UCI News

Dirty snow may warm Arctic as much as greenhouse gases

The global warming debate has focused on carbon dioxide emissions, but scientists at UC Irvine have determined that a lesser-known…

June 6, 2007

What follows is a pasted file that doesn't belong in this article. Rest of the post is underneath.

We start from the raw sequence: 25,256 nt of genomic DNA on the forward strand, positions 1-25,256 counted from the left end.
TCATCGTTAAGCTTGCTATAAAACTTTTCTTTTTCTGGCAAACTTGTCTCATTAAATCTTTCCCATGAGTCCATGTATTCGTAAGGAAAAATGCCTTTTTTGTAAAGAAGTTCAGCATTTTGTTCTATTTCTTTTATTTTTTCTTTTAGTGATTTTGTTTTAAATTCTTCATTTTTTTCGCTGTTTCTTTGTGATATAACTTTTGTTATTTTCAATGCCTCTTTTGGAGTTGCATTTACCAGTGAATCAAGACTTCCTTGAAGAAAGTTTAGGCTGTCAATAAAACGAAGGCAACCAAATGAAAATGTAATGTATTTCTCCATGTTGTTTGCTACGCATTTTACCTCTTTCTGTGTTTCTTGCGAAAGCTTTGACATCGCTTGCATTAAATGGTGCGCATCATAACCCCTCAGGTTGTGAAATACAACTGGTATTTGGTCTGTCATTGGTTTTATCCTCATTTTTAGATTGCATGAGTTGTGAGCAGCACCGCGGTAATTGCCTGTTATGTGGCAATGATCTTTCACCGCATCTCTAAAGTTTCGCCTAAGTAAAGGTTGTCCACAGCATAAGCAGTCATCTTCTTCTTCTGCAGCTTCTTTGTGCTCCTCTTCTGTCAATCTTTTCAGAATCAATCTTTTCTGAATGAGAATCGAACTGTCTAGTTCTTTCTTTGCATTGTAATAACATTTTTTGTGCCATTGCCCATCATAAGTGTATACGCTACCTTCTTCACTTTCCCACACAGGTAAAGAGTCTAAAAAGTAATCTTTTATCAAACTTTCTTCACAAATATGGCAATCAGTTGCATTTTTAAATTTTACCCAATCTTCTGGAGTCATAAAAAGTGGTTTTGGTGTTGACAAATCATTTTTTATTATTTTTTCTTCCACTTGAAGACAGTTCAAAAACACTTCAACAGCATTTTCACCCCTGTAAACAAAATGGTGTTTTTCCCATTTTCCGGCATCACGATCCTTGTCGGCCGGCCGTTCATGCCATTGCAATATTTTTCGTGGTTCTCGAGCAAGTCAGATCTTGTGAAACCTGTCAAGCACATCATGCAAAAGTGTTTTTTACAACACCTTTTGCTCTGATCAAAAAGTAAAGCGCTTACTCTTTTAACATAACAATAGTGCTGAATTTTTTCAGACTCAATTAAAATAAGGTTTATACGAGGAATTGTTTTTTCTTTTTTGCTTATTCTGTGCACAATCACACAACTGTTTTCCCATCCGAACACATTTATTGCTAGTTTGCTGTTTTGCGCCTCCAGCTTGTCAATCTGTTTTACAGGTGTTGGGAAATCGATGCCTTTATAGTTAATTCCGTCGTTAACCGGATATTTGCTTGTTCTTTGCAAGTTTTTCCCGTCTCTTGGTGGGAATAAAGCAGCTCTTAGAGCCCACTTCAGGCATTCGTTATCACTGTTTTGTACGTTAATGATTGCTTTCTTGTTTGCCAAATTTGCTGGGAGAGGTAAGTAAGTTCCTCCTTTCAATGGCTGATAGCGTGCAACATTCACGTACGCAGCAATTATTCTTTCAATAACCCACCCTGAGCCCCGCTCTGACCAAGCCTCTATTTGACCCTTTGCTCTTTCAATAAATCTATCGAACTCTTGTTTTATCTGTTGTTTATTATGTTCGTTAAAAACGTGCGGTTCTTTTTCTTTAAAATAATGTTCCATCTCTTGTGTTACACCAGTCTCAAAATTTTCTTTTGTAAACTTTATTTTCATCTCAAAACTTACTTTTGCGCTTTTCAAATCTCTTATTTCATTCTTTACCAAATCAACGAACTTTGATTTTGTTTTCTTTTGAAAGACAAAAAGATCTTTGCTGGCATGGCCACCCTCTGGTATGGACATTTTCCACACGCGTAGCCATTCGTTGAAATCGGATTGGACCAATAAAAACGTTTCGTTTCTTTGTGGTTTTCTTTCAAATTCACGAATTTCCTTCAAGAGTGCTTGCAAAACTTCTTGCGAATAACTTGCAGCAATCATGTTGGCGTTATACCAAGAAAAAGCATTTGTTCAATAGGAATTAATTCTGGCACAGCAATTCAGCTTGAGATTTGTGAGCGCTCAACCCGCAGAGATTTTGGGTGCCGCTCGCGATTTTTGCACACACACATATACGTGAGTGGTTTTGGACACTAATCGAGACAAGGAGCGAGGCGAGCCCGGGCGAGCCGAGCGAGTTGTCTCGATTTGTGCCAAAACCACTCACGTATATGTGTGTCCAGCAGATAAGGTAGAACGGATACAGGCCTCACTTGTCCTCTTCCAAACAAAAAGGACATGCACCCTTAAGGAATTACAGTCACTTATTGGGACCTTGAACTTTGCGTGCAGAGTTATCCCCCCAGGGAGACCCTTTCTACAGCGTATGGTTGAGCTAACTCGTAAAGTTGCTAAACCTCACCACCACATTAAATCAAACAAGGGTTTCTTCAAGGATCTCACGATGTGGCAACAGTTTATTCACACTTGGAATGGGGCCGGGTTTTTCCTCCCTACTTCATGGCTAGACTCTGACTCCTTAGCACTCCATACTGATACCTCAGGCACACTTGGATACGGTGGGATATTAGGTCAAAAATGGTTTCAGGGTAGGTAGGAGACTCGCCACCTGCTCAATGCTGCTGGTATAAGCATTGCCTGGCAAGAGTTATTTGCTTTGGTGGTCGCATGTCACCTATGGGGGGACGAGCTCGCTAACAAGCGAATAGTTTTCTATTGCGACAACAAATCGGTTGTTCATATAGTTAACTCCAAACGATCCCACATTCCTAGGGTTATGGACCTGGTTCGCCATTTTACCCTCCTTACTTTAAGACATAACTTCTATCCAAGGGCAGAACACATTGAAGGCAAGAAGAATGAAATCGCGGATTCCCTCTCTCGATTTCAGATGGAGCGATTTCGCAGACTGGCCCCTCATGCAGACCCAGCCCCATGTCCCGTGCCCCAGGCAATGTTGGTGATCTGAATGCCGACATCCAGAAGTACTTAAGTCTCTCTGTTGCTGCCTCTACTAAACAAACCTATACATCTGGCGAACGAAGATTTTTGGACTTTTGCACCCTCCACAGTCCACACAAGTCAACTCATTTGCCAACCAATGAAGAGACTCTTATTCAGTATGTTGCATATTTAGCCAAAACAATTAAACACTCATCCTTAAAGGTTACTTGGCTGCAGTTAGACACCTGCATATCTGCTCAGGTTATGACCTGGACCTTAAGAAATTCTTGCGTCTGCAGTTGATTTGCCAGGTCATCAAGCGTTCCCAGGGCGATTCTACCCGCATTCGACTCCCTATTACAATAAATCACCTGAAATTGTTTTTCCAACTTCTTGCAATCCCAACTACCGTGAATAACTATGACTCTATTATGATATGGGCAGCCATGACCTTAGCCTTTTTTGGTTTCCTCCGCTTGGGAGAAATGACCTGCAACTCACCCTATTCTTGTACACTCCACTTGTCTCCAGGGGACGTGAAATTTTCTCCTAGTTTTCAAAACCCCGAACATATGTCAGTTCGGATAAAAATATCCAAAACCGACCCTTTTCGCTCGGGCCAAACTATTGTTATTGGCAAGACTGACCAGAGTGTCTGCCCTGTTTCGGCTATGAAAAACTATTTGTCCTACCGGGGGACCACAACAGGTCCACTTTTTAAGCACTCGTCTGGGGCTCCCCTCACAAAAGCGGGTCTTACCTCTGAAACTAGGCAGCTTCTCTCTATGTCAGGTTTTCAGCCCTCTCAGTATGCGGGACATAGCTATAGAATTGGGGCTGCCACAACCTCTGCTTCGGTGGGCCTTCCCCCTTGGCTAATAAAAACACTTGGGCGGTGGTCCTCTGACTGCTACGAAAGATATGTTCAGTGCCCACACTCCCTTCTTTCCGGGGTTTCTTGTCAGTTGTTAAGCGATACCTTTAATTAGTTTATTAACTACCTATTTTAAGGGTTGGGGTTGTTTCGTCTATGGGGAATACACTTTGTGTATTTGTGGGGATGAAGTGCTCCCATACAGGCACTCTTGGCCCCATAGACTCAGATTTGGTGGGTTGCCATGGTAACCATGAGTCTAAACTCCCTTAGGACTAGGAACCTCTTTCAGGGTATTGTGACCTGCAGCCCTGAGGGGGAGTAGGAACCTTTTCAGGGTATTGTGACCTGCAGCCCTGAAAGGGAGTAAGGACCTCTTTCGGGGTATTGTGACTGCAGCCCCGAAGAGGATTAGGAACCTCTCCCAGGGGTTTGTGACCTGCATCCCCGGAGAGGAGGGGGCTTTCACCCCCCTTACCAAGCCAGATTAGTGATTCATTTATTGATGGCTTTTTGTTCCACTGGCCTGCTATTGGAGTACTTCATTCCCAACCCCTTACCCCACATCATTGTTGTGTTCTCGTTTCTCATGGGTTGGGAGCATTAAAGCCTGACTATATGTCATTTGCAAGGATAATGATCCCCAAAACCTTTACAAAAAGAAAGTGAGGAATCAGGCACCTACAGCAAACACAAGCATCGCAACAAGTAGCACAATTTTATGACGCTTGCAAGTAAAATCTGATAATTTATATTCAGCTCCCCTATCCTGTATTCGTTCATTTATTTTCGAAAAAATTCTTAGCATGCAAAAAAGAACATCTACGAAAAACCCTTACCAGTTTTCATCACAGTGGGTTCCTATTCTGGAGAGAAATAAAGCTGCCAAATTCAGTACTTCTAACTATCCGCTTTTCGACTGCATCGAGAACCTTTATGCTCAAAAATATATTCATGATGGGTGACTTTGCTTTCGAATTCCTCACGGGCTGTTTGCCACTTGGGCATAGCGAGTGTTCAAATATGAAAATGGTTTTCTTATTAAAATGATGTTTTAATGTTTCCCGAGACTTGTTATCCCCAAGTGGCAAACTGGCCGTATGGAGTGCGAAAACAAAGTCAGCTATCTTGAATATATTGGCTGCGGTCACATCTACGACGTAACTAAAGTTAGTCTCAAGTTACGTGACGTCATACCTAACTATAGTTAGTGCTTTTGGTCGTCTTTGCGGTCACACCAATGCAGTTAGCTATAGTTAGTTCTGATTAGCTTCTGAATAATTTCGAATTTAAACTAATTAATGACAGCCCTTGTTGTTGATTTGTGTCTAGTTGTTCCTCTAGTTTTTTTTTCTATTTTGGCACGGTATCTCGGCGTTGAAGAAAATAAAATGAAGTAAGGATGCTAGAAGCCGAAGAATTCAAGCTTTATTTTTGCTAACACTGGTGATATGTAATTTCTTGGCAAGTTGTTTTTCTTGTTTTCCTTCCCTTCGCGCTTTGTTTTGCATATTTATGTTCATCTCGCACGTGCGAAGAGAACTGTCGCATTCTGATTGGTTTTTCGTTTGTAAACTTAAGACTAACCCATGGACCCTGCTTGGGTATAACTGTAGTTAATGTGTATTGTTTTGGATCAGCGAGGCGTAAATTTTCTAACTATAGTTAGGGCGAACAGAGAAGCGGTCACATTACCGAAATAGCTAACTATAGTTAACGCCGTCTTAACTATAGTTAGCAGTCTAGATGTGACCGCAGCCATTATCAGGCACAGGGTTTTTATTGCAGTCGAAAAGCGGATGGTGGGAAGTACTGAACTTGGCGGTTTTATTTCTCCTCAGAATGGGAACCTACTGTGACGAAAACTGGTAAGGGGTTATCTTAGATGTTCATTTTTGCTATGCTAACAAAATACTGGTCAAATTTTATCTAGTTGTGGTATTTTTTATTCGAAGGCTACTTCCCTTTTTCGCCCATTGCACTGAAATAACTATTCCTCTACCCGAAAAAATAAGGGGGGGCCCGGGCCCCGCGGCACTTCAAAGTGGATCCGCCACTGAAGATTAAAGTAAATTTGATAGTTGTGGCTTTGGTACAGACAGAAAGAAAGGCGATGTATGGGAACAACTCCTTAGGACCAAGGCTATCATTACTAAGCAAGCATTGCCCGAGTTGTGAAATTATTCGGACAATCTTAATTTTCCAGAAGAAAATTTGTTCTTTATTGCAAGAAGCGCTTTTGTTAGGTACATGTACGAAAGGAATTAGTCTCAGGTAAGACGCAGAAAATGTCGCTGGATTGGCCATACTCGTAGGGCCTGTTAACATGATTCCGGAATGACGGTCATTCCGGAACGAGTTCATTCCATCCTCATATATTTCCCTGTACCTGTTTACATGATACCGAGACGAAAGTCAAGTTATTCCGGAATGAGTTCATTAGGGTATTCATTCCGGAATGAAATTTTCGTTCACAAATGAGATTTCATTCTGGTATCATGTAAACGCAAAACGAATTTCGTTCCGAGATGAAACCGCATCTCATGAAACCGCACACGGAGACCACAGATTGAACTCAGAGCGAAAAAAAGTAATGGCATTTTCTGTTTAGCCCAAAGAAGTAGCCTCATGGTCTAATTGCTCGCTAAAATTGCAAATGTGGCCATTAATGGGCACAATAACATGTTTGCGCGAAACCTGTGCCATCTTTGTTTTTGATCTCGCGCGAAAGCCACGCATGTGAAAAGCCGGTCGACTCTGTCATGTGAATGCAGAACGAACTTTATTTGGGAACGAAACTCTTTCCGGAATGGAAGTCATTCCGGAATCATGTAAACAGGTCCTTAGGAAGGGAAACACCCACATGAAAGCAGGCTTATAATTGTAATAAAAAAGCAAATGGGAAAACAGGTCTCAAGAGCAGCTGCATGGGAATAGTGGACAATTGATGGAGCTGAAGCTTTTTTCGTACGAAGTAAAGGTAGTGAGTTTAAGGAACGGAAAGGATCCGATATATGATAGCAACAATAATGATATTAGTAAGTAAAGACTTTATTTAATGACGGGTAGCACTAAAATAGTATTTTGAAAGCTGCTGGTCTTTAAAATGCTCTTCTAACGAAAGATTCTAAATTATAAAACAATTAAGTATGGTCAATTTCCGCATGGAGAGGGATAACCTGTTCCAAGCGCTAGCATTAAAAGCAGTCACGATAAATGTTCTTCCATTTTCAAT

The global warming debate has focused on carbon dioxide emissions, but scientists at UC Irvine have determined that a lesser-known mechanism – dirty snow – can explain one-third or more of the Arctic warming primarily attributed to greenhouse gases. Snow becomes dirty when soot from tailpipes, smoke stacks and forest fires enters the atmosphere and falls to the ground. Soot-infused snow is darker than natural snow. Dark surfaces absorb sunlight and cause warming, while bright surfaces reflect heat back into space and cause cooling. The study by Earth System Science researchers Charlie Zender (pictured), Mark Flanner and James Randerson was published Tuesday, June 5, in the Journal of Geophysical Research.